1999 年 48 巻 1 号 p. 9-14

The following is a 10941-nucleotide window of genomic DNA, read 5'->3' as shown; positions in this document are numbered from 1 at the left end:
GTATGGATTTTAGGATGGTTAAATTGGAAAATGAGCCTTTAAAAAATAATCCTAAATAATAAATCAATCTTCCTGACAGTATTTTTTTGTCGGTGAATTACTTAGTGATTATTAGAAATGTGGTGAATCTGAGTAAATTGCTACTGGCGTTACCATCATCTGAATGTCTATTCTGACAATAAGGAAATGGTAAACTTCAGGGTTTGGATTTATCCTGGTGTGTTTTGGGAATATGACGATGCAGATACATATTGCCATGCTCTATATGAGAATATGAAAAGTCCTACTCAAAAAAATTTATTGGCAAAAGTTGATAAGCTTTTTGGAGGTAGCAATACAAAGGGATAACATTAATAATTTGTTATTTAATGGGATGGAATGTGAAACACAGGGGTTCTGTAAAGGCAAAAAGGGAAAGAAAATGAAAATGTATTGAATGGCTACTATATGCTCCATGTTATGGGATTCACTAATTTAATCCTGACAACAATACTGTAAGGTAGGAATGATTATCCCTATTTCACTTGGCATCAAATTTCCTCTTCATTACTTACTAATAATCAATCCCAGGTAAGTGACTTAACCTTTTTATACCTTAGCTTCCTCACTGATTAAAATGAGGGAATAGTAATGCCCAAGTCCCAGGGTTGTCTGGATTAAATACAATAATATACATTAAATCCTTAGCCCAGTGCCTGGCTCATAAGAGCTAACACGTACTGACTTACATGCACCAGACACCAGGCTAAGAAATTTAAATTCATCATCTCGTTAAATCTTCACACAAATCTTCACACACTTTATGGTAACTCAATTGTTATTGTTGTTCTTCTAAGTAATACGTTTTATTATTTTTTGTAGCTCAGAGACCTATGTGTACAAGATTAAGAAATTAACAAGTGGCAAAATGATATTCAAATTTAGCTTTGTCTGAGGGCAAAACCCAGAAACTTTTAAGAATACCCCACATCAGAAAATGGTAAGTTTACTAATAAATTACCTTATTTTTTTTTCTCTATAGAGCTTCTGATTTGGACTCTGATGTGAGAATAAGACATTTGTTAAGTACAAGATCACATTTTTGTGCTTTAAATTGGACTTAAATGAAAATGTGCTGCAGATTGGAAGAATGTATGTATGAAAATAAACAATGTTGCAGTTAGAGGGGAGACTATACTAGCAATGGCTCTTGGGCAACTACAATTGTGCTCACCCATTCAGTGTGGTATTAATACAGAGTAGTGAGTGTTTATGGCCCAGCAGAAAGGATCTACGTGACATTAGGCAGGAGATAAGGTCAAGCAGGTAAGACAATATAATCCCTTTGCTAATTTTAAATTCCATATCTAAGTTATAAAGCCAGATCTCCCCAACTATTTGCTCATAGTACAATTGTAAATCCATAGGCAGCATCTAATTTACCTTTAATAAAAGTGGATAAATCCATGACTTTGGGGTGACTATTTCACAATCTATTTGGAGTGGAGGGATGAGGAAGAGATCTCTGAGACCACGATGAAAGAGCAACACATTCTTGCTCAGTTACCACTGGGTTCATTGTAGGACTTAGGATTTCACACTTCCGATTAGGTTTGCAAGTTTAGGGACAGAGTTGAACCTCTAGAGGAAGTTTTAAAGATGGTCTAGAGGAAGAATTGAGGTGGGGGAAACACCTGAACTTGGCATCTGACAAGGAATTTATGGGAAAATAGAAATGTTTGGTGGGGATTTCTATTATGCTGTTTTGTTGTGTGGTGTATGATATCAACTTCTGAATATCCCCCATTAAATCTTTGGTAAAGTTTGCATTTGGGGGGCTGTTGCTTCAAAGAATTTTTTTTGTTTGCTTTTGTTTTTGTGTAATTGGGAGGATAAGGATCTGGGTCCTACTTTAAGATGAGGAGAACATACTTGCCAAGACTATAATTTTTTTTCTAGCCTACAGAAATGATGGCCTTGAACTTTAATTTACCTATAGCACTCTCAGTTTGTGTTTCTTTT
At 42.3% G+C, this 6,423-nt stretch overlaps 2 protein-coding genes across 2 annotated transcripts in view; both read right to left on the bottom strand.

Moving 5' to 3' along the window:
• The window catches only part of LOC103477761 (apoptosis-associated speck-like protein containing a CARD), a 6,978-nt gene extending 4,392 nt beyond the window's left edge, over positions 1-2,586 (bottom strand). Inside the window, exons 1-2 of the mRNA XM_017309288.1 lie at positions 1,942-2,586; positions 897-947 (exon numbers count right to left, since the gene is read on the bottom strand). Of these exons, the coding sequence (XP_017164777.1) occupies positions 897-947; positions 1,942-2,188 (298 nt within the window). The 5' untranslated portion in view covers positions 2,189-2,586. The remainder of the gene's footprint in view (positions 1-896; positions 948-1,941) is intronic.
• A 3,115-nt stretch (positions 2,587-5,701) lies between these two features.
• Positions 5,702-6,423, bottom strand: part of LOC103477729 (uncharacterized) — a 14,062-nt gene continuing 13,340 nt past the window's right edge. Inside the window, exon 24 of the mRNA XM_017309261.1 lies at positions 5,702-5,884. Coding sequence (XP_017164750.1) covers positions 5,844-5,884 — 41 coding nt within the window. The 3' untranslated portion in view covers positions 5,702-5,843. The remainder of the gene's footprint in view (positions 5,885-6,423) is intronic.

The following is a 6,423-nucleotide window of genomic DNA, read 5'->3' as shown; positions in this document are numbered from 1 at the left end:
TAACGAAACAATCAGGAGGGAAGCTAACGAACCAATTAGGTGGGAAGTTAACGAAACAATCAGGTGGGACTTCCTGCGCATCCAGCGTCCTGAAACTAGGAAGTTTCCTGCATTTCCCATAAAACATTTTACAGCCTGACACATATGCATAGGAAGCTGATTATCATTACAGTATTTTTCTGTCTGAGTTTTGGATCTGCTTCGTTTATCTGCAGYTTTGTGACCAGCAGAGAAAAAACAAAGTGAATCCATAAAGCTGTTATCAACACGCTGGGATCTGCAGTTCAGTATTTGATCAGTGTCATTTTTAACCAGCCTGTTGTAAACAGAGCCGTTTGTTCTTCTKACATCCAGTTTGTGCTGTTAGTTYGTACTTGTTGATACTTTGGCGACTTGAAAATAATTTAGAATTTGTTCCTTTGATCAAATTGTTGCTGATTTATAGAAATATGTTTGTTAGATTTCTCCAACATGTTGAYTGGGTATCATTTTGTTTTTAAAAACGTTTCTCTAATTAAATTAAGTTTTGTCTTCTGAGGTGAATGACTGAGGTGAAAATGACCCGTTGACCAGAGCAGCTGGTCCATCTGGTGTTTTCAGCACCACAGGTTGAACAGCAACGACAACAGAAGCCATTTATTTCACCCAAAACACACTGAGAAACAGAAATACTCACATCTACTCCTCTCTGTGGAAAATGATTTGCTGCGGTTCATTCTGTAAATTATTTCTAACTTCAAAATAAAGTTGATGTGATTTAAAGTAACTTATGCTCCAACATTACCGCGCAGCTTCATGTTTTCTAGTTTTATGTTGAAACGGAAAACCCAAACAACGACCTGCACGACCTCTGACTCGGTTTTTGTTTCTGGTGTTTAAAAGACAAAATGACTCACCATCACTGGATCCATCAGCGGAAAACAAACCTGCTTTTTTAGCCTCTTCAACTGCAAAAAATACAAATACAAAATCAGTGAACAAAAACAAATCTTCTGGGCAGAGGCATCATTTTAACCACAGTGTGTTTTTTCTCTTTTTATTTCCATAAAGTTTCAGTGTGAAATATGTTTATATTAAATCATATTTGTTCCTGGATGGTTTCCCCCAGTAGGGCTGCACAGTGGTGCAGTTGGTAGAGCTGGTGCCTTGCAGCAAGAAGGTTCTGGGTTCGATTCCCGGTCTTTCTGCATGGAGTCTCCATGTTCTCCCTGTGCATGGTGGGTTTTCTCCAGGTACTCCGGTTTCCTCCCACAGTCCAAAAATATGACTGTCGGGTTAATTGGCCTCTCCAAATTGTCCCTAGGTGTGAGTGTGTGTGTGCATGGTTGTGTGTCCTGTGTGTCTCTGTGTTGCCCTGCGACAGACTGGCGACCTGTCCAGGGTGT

To determine the effects of high-temperature exposure on antibody response to viral antigen in mice, male BALB/c mice were placed for 13 days in animal chambers at 23°C, 32°C, and 35.5°C. Rectal temperature rose from 37°C to 39°C on day 1 in a 35.5°C environment. The rectal temperature was kept constant throughout the exposure period. The IgG-antibody to Sendai virus (SV) antigen was inhibited to about 50% of the control value (23°C). The serum corticosterone concentration indicating thermal stress increased steadily, peaking on day 1 and then gradually decreased and recovered to the normal level on day 13. Body weight decreased to about 72% of the controls on day 13. Thymus and spleen weight decreased to 31.7% and 61.5% respectively. At 32°C, these effects were less than at 35.5°C. Effects of high-temperature exposure at 35.5°C appeared to noticeably decrease thymus and spleen weight. It is clear that IgG-antibody response to SV antigen is suppresed by high-temperature exposure.